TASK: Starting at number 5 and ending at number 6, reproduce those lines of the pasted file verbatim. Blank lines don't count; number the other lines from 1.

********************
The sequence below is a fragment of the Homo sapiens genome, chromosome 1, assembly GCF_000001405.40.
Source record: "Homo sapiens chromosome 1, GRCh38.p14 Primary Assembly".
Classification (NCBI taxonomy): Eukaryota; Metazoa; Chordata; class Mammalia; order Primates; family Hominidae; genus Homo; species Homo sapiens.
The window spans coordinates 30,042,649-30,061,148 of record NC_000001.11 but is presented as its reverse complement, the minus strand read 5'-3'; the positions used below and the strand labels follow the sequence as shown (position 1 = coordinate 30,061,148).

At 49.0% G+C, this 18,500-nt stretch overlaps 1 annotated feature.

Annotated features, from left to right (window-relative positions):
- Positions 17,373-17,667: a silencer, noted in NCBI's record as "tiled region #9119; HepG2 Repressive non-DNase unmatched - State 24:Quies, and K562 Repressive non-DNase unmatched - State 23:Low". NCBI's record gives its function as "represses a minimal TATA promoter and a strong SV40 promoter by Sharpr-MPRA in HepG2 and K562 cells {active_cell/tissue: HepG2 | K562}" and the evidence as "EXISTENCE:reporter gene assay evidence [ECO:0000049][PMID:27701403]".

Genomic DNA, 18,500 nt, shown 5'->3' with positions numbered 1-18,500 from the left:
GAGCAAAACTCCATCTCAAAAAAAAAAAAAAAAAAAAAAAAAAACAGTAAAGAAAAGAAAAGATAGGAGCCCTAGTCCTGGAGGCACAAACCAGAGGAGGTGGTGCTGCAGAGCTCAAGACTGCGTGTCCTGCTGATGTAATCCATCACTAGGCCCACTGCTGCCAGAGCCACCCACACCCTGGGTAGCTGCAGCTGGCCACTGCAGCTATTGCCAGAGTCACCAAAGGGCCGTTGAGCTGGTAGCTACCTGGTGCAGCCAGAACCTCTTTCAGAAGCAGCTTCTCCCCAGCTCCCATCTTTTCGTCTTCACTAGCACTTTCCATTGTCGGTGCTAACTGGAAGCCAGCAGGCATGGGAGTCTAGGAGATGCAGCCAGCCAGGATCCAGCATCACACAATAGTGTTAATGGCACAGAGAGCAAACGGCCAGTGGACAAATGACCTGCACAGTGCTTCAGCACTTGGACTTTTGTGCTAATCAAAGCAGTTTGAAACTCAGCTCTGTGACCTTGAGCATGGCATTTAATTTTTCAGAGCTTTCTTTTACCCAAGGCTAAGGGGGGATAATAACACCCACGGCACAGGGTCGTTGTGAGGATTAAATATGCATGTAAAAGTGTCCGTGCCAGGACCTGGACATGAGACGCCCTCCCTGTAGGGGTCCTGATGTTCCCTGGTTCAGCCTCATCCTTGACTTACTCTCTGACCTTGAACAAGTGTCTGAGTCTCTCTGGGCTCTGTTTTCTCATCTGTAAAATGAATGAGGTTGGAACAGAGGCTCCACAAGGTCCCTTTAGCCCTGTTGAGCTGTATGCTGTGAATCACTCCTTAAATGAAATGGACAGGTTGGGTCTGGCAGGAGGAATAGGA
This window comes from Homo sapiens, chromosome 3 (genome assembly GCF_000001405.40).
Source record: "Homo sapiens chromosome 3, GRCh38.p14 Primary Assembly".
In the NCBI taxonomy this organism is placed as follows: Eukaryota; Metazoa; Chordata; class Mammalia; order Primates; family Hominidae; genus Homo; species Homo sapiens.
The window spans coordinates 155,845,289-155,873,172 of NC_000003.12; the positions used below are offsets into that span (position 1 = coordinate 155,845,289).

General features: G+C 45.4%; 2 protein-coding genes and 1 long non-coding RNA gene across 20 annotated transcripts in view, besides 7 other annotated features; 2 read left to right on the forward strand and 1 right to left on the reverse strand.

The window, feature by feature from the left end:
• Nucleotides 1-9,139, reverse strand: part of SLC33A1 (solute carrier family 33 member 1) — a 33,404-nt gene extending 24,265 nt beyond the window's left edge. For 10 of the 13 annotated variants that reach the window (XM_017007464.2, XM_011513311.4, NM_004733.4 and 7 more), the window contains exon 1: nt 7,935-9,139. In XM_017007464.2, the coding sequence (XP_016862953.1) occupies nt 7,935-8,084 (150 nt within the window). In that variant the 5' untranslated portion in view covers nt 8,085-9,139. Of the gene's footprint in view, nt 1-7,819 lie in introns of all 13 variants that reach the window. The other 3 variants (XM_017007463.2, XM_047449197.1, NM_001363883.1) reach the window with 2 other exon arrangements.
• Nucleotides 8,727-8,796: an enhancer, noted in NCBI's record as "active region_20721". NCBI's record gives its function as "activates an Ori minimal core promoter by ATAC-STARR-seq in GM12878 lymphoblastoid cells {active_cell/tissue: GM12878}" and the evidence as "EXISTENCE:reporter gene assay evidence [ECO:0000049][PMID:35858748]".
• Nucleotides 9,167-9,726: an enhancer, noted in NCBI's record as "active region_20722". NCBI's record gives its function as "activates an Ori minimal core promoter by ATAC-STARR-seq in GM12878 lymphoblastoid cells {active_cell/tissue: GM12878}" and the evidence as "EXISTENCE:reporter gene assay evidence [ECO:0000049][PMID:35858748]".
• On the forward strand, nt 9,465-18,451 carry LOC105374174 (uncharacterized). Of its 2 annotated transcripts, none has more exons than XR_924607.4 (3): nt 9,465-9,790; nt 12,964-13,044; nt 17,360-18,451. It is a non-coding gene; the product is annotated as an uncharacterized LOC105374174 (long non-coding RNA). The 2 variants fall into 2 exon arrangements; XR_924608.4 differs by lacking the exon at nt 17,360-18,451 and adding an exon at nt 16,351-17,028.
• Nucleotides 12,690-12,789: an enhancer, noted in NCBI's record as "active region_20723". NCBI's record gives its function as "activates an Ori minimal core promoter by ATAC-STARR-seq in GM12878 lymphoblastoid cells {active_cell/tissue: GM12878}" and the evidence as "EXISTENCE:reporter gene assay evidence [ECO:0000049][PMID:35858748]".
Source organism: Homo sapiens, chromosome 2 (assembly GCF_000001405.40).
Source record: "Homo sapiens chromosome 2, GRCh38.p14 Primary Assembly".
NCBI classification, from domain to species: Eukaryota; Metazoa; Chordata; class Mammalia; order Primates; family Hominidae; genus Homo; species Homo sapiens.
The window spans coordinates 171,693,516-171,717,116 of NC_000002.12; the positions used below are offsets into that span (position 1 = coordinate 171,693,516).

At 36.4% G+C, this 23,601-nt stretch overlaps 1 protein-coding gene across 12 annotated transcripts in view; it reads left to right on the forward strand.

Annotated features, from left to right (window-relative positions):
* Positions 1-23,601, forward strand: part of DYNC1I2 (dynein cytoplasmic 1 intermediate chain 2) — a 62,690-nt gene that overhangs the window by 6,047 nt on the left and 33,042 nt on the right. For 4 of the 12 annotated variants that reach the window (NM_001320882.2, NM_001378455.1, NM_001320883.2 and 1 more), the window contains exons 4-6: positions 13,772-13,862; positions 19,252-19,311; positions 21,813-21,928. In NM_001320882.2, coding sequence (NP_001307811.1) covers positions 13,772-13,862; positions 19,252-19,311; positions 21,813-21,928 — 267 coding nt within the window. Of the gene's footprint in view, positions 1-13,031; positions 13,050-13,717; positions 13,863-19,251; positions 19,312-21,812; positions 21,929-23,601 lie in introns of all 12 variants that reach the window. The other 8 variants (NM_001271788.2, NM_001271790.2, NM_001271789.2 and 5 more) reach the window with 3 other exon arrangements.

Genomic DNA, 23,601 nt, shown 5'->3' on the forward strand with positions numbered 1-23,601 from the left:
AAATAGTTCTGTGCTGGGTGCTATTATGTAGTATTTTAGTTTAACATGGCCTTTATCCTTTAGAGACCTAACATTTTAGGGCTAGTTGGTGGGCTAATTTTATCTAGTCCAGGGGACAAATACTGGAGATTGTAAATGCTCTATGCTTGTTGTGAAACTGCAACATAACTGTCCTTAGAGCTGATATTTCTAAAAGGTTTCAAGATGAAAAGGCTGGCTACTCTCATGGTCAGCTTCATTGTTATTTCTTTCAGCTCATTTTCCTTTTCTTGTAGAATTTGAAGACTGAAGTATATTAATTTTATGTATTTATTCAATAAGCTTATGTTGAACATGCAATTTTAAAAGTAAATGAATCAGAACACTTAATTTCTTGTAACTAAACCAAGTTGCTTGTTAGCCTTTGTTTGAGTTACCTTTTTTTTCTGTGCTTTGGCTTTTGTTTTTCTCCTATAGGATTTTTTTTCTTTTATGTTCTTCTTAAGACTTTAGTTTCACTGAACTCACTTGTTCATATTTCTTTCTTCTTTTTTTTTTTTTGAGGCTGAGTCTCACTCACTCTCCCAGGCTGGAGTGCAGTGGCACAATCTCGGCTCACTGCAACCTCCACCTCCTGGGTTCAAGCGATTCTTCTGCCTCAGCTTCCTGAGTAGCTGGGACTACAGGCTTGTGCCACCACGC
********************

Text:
At 49.0% G+C, this 18,500-nt stretch overlaps 1 annotated feature.

Annotated features, from left to right (window-relative positions):